A book that explores how over 70 contemporary African American artists responded to the emotional and cultural challenges presented by the COVID pandemic and social justice movements over the 18-month period between March 2020 and July 2021.
The public is invited to enjoy a new exhibition: Another American’s Autobiography: Selections from the Petrucci Family Foundation’s Collection of African American Art.
Otto Neals is a self-taught artist whose natural talents were matched by years of hard work. He has used a range of materials throughout his career, including watercolor, oil, pastels, mixed media collage, as well as clay, bronze, wood, and stone sculptures.
We’ve been steadily collecting new artwork over the past year and a half from a range of emerging and established artists, including June Edmonds, Kohshin Finley, Otto Neals, Charles Searles, YoYo Lander, Michael Kelly Williams, Greg Breda, Carl “Dingbat Smith”, Henry Bannarn, and more. Browse some of these acquisitions here.
In Frederick D. Jones’ untitled painting, a woman stands alone in a barren landscape—the sky is dark and ominous, and flags billow in the harsh winds from the stormy waters behind her. Yet, dressed in yellow, she is a beacon of light, a vision of peace and purity. She looks down at her hands where she […]
This past year, we purchased Dr. Imo Nse Imeh’s piece, “Feeding the Veins of the Earth (Grounded Angel),” which is part of his “Benediction” series. This group of paintings envisions angels sent to Earth to be bonded to the skins of Black men and boys to bear witness to their traumas, triumphs, and lived experiences. Imeh graciously volunteered to share his reflections on this work and the conditions that brought it to bear.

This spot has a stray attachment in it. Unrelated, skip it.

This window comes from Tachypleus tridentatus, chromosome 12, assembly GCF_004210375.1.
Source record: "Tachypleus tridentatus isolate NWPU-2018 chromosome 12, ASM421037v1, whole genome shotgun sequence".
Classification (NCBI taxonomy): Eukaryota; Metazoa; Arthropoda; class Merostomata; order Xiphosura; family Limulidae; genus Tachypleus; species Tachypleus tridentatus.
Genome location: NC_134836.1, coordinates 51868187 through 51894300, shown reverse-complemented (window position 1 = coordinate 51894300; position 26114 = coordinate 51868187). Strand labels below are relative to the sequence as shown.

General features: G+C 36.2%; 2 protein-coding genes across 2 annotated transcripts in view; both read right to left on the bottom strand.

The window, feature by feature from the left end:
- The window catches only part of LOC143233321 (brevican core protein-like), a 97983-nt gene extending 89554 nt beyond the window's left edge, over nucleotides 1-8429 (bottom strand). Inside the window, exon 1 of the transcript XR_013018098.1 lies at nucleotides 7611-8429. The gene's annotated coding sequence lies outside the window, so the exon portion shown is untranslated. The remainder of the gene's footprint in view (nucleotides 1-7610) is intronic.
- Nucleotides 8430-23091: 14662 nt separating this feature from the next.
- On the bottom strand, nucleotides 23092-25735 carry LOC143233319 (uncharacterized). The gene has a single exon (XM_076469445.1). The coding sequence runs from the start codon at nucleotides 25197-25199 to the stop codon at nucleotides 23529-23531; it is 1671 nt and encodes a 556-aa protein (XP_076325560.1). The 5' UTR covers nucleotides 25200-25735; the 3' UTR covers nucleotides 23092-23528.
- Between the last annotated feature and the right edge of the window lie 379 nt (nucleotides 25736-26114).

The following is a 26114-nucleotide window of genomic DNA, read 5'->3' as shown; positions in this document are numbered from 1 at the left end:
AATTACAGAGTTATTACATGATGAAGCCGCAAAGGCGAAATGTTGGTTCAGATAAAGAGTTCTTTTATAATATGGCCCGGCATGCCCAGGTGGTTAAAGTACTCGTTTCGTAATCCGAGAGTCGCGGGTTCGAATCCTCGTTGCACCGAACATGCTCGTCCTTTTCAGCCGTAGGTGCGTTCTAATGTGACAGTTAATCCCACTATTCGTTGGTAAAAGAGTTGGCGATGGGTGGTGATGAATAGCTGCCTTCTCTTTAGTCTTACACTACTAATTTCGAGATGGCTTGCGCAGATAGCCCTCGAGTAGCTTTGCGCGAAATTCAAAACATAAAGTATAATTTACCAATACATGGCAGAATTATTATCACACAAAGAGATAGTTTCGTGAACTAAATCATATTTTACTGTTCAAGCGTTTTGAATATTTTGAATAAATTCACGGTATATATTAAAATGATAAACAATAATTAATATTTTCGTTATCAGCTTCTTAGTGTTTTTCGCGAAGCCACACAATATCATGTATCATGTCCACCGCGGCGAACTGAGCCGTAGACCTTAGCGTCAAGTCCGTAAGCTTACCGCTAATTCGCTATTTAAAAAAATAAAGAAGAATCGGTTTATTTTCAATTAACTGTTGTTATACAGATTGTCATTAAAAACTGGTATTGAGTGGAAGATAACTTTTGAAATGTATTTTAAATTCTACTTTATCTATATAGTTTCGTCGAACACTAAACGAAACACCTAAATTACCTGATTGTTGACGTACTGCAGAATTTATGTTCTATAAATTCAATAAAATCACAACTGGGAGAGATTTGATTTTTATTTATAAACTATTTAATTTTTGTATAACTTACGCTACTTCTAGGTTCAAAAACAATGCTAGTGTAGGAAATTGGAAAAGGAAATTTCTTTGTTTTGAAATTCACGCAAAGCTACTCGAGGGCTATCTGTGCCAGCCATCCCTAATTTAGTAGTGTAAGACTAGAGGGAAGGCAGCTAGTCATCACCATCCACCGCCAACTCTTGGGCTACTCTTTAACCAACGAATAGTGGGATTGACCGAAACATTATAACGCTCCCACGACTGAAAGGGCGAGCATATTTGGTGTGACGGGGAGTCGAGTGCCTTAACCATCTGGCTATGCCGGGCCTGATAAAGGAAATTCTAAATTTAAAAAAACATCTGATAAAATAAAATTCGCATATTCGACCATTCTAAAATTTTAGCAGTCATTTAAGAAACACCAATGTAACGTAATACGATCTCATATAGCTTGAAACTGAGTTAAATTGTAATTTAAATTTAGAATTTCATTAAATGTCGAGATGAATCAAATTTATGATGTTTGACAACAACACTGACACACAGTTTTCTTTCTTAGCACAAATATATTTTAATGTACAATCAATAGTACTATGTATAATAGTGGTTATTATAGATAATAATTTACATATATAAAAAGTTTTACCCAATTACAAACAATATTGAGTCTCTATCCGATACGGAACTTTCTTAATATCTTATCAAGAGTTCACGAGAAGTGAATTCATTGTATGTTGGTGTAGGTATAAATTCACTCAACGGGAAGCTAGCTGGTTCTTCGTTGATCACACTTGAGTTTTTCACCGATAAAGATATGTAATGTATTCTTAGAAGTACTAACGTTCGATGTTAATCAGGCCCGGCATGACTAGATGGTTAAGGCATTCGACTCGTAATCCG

Ralph Chessé is a self-taught artist who focused on painting, printmaking, theatre, and puppetry. His work has been exhibited at the Gildea Gallery, the Lucien Labaudt Gallery in San Francisco, the Duncan Gallery in New York, and the Marc Antony Gallery in New Orleans.
Dr. Chawne Kimber is a mathematician, wordsmith, and quilter who we’ve been fortunate to get to know during her tenure as head of the mathematics department at Lafayette College.
Her pieces make us reconsider the art world’s dated distinctions between “craft” and “high art” in relation to quilts and textiles.
There are a handful of people who have devoted their careers to the preservation and celebration of African American art history. One of the greatest championing voices behind this work is Susan Stedman, guest curator of “Creating Community: Cinque Gallery Artists” at the Arts Students League of New York. As the art world’s interest in […]
We recently received the sad news of Winfred Rembert’s passing. While we did not have the pleasure of meeting him in person, his masterful artworks and life-long commitment to depicting his experiences in the Jim Crow South made a significant impact on us. Winfred Rembert’s life was extraordinarily tough. He spent the ‘40s and ‘50s […]
In spite of a global pandemic, we have been fortunate to be able to continue to grow our collection this past year. We feel particularly lucky two have acquired two pieces from the magnificent artist, Carl Richard “Dingbat” Smith, whose work was introduced to us by our friend, consultant, and fellow collector, Lewis Tanner Moore. […]
In 2015, Dahanah Sejour was recognized for her outstanding academic achievements through PFF’s Irvington Top 12 Program. We are excited to catch up with her and spotlight her achievements since graduating.